Effect of settling Iran-Oman maritime borders on energy projects

Oil&Gas Materials 27 May 2015 16:18 (UTC +04:00)

By Dalga Khatinoglu

Iran and Oman eventually on May 26 agreed to demarcate the stretch of their maritime borders. Excluding the tension between Iran and the United Arab Emirates over three islands in the Persian Gulf, namely Abu Musa, Greater Tunb, and Lesser Tunb, Iran's maritime borders across the Persian Gulf and the Gulf of Oman are absolutely defined.

Iran and Saudi Arabia have already settled their maritime borders in the late 70s. Iran has no dispute with other Arab nations over maritime borders. Iran and Oman share 450 kilometers of maritime borders.

Aside from the issue of shipping and the possibility of emerging land disputes in the upcoming years, the issue of owning seep sea energy resources is of high importance for the two countries, particularly taking into account that Iran and Oman have joint borders both in the Persian Gulf and in the Gulf of Oman.

A map of Iran's oil and gas fields, published by the Iranian Oil Ministry, shows that the two countries share just an oil-gas field in the Persian Gulf, named Hengam field. In the Gulf of Oman the two countries have no shared fields.

Iran currently extracts around 20,000 barrels per day of oil from the Hengam field, and Oman extracts half of that. The two countries disputed over their shares of the field. Iran says 80 percent of the field is located within its territorial waters.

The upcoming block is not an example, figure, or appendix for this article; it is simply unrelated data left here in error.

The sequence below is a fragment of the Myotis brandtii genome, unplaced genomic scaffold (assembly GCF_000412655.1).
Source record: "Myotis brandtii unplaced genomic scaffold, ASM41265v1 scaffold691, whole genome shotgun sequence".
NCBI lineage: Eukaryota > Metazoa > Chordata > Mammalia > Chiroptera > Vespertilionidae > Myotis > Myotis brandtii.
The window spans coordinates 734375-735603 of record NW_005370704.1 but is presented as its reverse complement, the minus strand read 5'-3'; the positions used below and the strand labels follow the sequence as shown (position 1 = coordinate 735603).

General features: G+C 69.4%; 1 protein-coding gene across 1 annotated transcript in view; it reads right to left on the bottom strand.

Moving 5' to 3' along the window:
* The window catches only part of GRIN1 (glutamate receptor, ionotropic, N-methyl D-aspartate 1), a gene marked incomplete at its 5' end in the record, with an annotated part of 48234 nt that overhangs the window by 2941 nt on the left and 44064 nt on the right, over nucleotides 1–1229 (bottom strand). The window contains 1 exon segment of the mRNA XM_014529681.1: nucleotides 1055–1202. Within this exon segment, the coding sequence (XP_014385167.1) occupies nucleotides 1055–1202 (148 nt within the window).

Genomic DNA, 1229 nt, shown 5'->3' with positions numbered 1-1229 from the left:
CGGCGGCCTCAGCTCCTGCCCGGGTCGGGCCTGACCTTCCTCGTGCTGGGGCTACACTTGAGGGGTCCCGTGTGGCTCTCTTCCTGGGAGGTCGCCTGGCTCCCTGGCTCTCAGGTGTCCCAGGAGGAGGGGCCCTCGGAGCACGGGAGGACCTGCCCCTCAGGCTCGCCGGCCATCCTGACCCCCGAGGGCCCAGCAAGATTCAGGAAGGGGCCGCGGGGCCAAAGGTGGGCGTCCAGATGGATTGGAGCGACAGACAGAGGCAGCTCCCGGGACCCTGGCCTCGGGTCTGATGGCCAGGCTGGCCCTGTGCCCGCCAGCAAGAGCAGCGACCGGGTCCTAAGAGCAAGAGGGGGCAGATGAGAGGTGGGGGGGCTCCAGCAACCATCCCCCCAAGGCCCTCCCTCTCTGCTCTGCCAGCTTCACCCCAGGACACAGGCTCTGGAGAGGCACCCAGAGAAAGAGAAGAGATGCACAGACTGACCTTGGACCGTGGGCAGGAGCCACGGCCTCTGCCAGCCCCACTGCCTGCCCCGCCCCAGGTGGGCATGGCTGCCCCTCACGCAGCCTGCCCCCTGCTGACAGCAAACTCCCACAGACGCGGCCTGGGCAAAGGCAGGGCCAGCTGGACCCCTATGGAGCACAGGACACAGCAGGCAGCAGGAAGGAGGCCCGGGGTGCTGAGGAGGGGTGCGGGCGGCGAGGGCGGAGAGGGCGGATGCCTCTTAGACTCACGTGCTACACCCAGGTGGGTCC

According to Iran's estimation, the field holds about 700 million barrels of oil and 56 billion cubic meters of gas. Iran plans to establish facilities to collect 2.2 million cubic meters of associate petroleum gas per day from the field.

Iran has invested $450 million in the first phase of development of the field. The second phase of the development plan aims to increase production to 30,000 bpd of oil and establish a gas sweetening refinery at a cost of $800 million.

Moreover, the more important issue is that no considerable exploration operations have been conducted so far in the Gulf of Oman. Iran has not yet discovered any field in the Gulf of Oman. Iran has carried out exploration operations in the Caspian Sea, and discovered a field, namely Sardar-e Jangal. The country is planning to start seismic and exploration operations in the Gulf of Oman.

Iran has drilled two wells for the exploration of gas hydrates in the Gulf of Oman. Gas hydrate has a very high concentration of methane. A cubic meter block of methane hydrate can release a energy equals to about 160 cubic meters of gaseous methane .

The Iranian Oil Ministry hopes to find huge deposits of gas hydrate in the Gulf of Oman. Iran and Oman have also signed a deal, according to which Iran will export 10 billion cubic meters of gas per year to Oman by 2017, but the two sides have yet to reach an agreement on gas price and also on building a subsea gas pipeline.

Dalga Khatinoglu is an expert on Iran's energy sector, head of Trend Agency's Iran news service

Follow him on @dalgakhatinoglu